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Finding Your Freelancing Niche

When it comes to freelancing, identifying and owning your niche determines whether you succeed or not! This is one of the reason why some people don't pursue work online. They have skills that are not something they can offer virtually.


As a nurse, it was hard for me to find a niche that suited my skill set - administering medications and documenting care are not really services you can deliver online. I only had to work with my ability to write and speak English well.


I didn't really have too many options, so I decided I'd give writing a go. I didn't have any experience writing professionally, but it was the niche that I felt I could build myself up on at that time. Specifically, I started out as an academic writer (nursing research was useful after all), article writer, and blog writer.


Since then, I was able to explore other areas of work like data entry, market research, transcription, customer support and administrative support.


I particularly love doing administrative jobs, especially with start-up companies, because it allows me to get a sneak peak of business operations. Also, these positions tend to be long-term compared to others niches.


Here are some ways to help you find your freelancing niche:

1. Your talents and skills

Identifying your talents and skills is a great way to find your niche. In fact, it's probably all you need to know to pick your industry. For you to profit from your talents and skills though, you will need to find clients who are willing to pay for your services.


It's a good idea to search the market for demand. Check if there are job postings requiring your talents and skills. If demand is low, then try something else. Virtually anything is possible with online jobs, and if you're diligent (and patient) enough, you may be able to earn money doing what you love.

2. Your educational background

What you studied in college can give you a good idea as to what niche to pursue. Some degrees are are instant freelancing services, while others are not. For example, a degree in marketing, finance or business administration can easily be offered as a digital service, but not degrees in nursing or biology.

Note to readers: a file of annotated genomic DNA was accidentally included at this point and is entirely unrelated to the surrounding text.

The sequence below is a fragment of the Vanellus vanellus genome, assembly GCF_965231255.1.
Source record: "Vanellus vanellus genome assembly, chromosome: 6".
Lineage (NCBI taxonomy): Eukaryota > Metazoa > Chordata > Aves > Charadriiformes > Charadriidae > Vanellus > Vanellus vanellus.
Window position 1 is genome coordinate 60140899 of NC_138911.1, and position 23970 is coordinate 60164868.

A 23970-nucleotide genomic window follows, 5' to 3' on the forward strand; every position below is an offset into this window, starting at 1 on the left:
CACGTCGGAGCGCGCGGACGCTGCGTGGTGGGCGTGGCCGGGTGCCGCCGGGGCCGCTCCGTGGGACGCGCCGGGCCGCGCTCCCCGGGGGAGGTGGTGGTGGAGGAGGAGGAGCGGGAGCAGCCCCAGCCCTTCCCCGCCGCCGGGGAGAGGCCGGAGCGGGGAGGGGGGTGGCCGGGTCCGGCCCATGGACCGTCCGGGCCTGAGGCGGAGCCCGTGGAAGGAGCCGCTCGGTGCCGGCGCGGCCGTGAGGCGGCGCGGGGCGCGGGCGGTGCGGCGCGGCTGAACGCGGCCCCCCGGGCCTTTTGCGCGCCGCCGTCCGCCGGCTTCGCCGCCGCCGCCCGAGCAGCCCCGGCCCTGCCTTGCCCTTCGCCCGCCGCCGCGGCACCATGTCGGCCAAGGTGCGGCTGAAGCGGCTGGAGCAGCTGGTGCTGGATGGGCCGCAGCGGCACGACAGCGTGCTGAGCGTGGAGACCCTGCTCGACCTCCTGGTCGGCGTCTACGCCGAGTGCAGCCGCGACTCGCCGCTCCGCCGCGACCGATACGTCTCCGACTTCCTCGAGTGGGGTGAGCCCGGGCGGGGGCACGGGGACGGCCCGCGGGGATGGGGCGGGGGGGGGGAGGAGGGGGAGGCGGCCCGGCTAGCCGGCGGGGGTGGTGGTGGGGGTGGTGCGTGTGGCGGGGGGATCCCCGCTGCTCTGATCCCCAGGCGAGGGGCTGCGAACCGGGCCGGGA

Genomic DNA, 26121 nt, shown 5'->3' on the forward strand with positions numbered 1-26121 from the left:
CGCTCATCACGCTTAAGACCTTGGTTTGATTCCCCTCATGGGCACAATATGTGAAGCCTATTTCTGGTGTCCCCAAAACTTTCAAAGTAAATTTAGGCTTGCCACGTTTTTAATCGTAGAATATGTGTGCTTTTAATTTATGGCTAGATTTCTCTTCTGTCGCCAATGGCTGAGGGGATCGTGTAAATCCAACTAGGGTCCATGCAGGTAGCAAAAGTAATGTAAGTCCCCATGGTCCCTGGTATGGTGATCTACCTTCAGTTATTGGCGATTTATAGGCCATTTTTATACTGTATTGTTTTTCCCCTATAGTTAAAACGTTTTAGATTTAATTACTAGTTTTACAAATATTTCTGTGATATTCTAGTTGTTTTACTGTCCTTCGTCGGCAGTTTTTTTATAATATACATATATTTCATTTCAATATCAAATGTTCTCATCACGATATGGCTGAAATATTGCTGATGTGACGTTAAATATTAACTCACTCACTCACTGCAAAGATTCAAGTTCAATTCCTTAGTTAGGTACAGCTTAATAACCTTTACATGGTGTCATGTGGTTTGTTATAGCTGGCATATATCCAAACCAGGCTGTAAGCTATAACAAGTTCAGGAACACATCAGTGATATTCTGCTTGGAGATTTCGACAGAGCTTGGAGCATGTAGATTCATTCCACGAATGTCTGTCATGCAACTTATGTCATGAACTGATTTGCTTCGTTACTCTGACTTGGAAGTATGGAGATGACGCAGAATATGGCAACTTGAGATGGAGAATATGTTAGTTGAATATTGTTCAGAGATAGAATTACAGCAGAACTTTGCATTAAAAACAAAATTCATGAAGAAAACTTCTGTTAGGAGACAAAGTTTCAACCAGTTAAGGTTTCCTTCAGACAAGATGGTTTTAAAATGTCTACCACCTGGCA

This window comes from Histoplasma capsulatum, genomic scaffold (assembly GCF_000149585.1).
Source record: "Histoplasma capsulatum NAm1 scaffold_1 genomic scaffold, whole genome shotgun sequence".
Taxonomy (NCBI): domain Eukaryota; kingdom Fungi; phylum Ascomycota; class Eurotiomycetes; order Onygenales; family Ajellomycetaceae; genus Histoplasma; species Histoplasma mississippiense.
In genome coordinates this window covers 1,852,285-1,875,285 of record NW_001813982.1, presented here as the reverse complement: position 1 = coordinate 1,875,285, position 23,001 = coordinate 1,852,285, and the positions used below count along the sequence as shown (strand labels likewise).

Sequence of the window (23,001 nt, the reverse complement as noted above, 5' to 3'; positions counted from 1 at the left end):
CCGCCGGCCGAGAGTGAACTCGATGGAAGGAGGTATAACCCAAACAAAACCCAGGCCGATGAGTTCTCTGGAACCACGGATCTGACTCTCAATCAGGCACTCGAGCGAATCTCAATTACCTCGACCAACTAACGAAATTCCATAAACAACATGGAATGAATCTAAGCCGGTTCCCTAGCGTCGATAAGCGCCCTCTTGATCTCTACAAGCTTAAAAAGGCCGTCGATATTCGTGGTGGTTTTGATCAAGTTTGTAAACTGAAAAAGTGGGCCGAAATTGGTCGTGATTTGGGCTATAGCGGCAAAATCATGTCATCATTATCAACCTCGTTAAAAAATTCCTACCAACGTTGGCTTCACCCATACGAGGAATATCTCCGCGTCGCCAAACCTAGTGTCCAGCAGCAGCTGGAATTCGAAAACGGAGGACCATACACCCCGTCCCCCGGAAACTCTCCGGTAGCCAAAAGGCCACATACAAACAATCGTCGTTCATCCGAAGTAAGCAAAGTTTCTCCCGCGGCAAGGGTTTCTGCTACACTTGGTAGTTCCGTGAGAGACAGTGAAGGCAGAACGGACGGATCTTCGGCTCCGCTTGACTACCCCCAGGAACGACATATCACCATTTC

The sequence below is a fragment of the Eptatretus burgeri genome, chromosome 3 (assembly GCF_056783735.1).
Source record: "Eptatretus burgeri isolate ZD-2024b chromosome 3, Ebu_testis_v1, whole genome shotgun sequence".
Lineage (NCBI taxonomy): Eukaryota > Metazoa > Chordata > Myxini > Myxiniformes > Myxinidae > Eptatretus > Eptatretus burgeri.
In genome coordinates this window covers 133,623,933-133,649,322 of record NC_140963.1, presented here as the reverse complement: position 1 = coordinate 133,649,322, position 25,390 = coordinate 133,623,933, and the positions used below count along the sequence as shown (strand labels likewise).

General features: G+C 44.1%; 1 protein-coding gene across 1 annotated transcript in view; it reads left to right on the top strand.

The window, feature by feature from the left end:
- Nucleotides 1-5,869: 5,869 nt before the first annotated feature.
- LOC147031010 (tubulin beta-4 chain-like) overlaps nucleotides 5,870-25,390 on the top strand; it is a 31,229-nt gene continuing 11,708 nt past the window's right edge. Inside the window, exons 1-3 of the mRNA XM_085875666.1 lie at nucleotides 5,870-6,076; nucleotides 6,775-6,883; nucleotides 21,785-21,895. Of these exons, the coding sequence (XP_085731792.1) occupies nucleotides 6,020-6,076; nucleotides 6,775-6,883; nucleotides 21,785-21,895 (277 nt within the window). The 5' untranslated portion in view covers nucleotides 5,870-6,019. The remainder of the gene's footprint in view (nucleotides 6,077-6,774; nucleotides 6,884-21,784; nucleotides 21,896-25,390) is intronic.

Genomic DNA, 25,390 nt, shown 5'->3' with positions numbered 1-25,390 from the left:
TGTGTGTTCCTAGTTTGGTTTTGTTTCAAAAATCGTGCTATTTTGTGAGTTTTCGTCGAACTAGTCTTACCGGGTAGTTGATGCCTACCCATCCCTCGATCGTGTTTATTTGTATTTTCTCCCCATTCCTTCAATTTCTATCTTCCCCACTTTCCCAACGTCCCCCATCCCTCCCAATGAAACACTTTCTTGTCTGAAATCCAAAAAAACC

3. Your work experience

I see a lot of corporate workers like call center agents, office secretaries and accountants transitioning to freelancing. This is a great thing to build up on because you have the experience.


However, if you're transitioning to freelancing because you actually hate your day job, then it might be best to pursue something else.

4. Narrow down a general niche to a specific one

Start with something general, and narrow down to a more specific niche. The more specific, the better, as it allows you to build credibility and authority.


Any client would prefer a contractor who specializes in web design over a web designer who also offers customer support, game development, and financial planning services.

5. Search for industry-related keywords

If you find that your skill set is unique and doesn't fall on any of the categories above, try searching for industry-specific keywords on gig sites like Upwork, or on freelancing marketplaces like LinkedIn.


Searching for the keywords "nurse" or "medical" has helped find my niche as a health writer.

6. Experiment with various niches

While it's great to focus on just one niche and stick with it for the entirety of your freelancing career, feel free to explore new ground and shift things around. However, avoid juggling several niches at a time.

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